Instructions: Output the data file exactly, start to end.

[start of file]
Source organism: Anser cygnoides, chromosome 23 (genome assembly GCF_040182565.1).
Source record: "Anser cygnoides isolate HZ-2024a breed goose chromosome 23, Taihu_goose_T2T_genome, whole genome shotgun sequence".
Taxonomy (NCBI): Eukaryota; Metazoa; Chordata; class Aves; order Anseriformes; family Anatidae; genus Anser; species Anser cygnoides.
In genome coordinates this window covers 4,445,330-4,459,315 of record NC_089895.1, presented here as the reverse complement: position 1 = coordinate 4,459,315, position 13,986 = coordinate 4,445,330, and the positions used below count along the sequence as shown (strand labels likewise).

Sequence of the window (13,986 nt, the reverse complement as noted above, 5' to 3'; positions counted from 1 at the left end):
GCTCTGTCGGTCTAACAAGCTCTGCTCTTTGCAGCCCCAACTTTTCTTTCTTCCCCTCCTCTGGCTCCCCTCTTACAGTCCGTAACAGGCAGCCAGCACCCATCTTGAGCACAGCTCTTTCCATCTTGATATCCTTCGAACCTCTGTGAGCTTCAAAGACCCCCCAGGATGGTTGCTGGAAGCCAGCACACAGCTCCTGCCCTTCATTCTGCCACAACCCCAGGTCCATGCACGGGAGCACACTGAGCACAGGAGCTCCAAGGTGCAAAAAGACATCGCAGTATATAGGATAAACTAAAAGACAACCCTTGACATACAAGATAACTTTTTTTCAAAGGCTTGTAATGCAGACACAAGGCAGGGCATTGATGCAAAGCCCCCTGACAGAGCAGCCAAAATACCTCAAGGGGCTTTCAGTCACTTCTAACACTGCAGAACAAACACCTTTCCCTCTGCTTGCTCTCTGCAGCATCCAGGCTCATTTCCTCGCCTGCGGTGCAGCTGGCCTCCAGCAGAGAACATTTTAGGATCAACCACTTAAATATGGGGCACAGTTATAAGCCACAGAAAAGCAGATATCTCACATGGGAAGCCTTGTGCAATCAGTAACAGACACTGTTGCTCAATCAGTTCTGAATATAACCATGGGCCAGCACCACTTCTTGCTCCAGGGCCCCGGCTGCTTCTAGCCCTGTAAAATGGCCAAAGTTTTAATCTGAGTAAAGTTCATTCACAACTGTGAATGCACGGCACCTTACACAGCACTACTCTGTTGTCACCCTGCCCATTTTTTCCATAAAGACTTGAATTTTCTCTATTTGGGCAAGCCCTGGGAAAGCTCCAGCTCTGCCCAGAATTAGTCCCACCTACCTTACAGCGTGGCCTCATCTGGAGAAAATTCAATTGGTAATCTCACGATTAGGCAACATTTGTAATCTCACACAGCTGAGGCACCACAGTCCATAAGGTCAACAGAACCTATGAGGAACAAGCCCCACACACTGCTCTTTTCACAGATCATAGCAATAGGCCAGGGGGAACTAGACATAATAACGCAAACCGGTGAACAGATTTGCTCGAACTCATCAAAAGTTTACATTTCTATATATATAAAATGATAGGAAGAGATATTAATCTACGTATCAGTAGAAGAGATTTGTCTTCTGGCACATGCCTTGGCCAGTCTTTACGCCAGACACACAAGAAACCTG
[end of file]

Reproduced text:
Source organism: Anser cygnoides, chromosome 23 (genome assembly GCF_040182565.1).
Source record: "Anser cygnoides isolate HZ-2024a breed goose chromosome 23, Taihu_goose_T2T_genome, whole genome shotgun sequence".
Taxonomy (NCBI): Eukaryota; Metazoa; Chordata; class Aves; order Anseriformes; family Anatidae; genus Anser; species Anser cygnoides.
In genome coordinates this window covers 4,445,330-4,459,315 of record NC_089895.1, presented here as the reverse complement: position 1 = coordinate 4,459,315, position 13,986 = coordinate 4,445,330, and the positions used below count along the sequence as shown (strand labels likewise).

Sequence of the window (13,986 nt, the reverse complement as noted above, 5' to 3'; positions counted from 1 at the left end):
GCTCTGTCGGTCTAACAAGCTCTGCTCTTTGCAGCCCCAACTTTTCTTTCTTCCCCTCCTCTGGCTCCCCTCTTACAGTCCGTAACAGGCAGCCAGCACCCATCTTGAGCACAGCTCTTTCCATCTTGATATCCTTCGAACCTCTGTGAGCTTCAAAGACCCCCCAGGATGGTTGCTGGAAGCCAGCACACAGCTCCTGCCCTTCATTCTGCCACAACCCCAGGTCCATGCACGGGAGCACACTGAGCACAGGAGCTCCAAGGTGCAAAAAGACATCGCAGTATATAGGATAAACTAAAAGACAACCCTTGACATACAAGATAACTTTTTTTCAAAGGCTTGTAATGCAGACACAAGGCAGGGCATTGATGCAAAGCCCCCTGACAGAGCAGCCAAAATACCTCAAGGGGCTTTCAGTCACTTCTAACACTGCAGAACAAACACCTTTCCCTCTGCTTGCTCTCTGCAGCATCCAGGCTCATTTCCTCGCCTGCGGTGCAGCTGGCCTCCAGCAGAGAACATTTTAGGATCAACCACTTAAATATGGGGCACAGTTATAAGCCACAGAAAAGCAGATATCTCACATGGGAAGCCTTGTGCAATCAGTAACAGACACTGTTGCTCAATCAGTTCTGAATATAACCATGGGCCAGCACCACTTCTTGCTCCAGGGCCCCGGCTGCTTCTAGCCCTGTAAAATGGCCAAAGTTTTAATCTGAGTAAAGTTCATTCACAACTGTGAATGCACGGCACCTTACACAGCACTACTCTGTTGTCACCCTGCCCATTTTTTCCATAAAGACTTGAATTTTCTCTATTTGGGCAAGCCCTGGGAAAGCTCCAGCTCTGCCCAGAATTAGTCCCACCTACCTTACAGCGTGGCCTCATCTGGAGAAAATTCAATTGGTAATCTCACGATTAGGCAACATTTGTAATCTCACACAGCTGAGGCACCACAGTCCATAAGGTCAACAGAACCTATGAGGAACAAGCCCCACACACTGCTCTTTTCACAGATCATAGCAATAGGCCAGGGGGAACTAGACATAATAACGCAAACCGGTGAACAGATTTGCTCGAACTCATCAAAAGTTTACATTTCTATATATATAAAATGATAGGAAGAGATATTAATCTACGTATCAGTAGAAGAGATTTGTCTTCTGGCACATGCCTTGGCCAGTCTTTACGCCAGACACACAAGAAACCTG